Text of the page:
This study demonstrated that, as in asthma subjects, large ventilation defects do form in healthy subjects after inhalation of methacholine. Although by protocol, the dose of the agonist given to healthy subjects reduced FEV1 less than 20% when tested in erect position; when measured during scanning in the supine position the reduction of FEV1 was in average 25%. Both in healthy and asthma subjects the Vdefs tended to develop in dependent and less expanded areas (lower Fgas) of the lung. Healthy subjects do not differ from asthma subjects in this regard, except that Vdefs of healthy subjects were more dependent than those in asthma subjects. Given that both asthma and healthy subjects demonstrated vertical gradients in lung inflation (Figure 5 and Figure 6), taken together these results imply that for healthy subjects, the Vdefs are favored to form in regions of reduced lung inflation prior to agonist inhalation, whereas in asthma subjects, the formation of Vdefs may be affected by other factors that are not necessarily localized in dependent regions of the lung.
Before discussing the significance of these results, it is important to note some limitations of this study. The general experimental limitations of the PET imaging technique have been discussed in previous reports , , –. Among others they include the limited spatial resolution of PET, the fact that the tracer is delivered by perfusion into distal regions, and the need to study the subject in the recumbent positions. The relatively low spatial resolution prevents the visualization and direct quantification of ventilation and Fgas heterogeneities within regions <∼1 cm3. This limits the volume at which Vdefs can be detected and reduced the contrast in specific ventilation between Vdefs and the rest of the lung. However, given the inherent patchiness of bronchoconstriction  observed both in animals ,  and humans , the limited spatial resolution should not invalidate the main result of this paper: that Vdefs also form in healthy supine subjects and that these tend to develop in the dependent and less distended regions of the lung.
The delivery of the 13NN tracer intravenously implies that the intrapulmonary distribution of the tracer before the washout is proportional to by perfusion. Thus, if the Vdefs received less perfusion than the rest of the lung, as we have previously observed , regions of severe vasoconstriction could have been excluded from Vdefs. However, in spite of the reduced initial tracer concentration in Vdefs, at the end of the washout period the activity remaining was much higher that that in the rest of the lung. In fact, because the tracer delivered intravenously bypasses the elevated resistance of peripheral airways, the 13NN method can be more sensitive detecting regions of severe hypoventilation than methods delivering a tracer by inhalation.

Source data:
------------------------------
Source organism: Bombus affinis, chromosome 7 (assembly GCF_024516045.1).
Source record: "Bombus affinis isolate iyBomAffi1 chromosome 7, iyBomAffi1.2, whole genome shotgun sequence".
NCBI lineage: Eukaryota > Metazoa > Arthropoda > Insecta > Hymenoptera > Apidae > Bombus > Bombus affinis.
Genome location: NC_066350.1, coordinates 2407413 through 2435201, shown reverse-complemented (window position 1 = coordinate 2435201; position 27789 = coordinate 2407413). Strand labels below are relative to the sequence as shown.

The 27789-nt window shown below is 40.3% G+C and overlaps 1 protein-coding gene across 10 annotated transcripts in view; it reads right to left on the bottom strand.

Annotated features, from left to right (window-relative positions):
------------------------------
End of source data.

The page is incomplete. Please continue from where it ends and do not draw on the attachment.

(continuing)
Finally, it is unclear whether Vdefs would form in healthy erect subjects following methacholine inhalation. For obvious regions this study was limited to imaging subjects in the recumbent position. This has two consequences: 1) the reduction in functional residual capacity of the supine compared with the erect position was probably responsible for the exaggerated obstruction by methacholine inhalation and additional reduction in FEV1 , and 2) in addition to the effect of gravity on the lung parenchyma and mediastinal structures, the position and shape of the diaphragm  was likely responsible for the reduced lung inflation of the dependent regions that potentiated the formation of Vdefs.
We limited the study to subjects with mild asthma, in which other factors such as airway remodeling, inflammation and mucus are likely to be small or absent. These factors may have greater importance in affecting the formation of Vdefs as the severity of asthma worsens. Another limitation of the protocol was the difference in methacholine dose given to subjects. The asthma subjects received their respective PC20 doses, but healthy subjects were only challenged with the maximum recommended dose for methacholine challenge tests (25 mg/mL). This means that although healthy subjects actually received the highest doses of methacholine, based on the functional (FEV1) change, they were less constricted than the subjects with asthma. Thus from this study we cannot rule out that if the bronchoconstrictive stimulus was matched in both groups the difference in vertical dependence of Vdefs would disappear. However, we found that plotting the Vdef location versus change in FEV1 did not show any correlation between strength of constriction and vertical location of Vdefs for healthy subjects, even for those subjects with FEV1 changes similar to those of the asthma subjects (Figure 7).
Ventilation defective regions have been demonstrated in asthma subjects after methacholine using PET , ,  or MRI , , , after exercise  and in stable patients with asthma  using hyperpolarized gas magnetic resonance imaging (MRI). Our group previously reported a nearly equal vertical dependence of Vdef formation in asthma subjects regardless of position, either prone or supine . The ventral deviation of Vdefs in those asthma subjects studied in the supine position was slightly less than in the present study (−0.12 versus −0.17), which may be a result of the methacholine being given in the prone position, where the aerosol could have been distributed more homogeneously.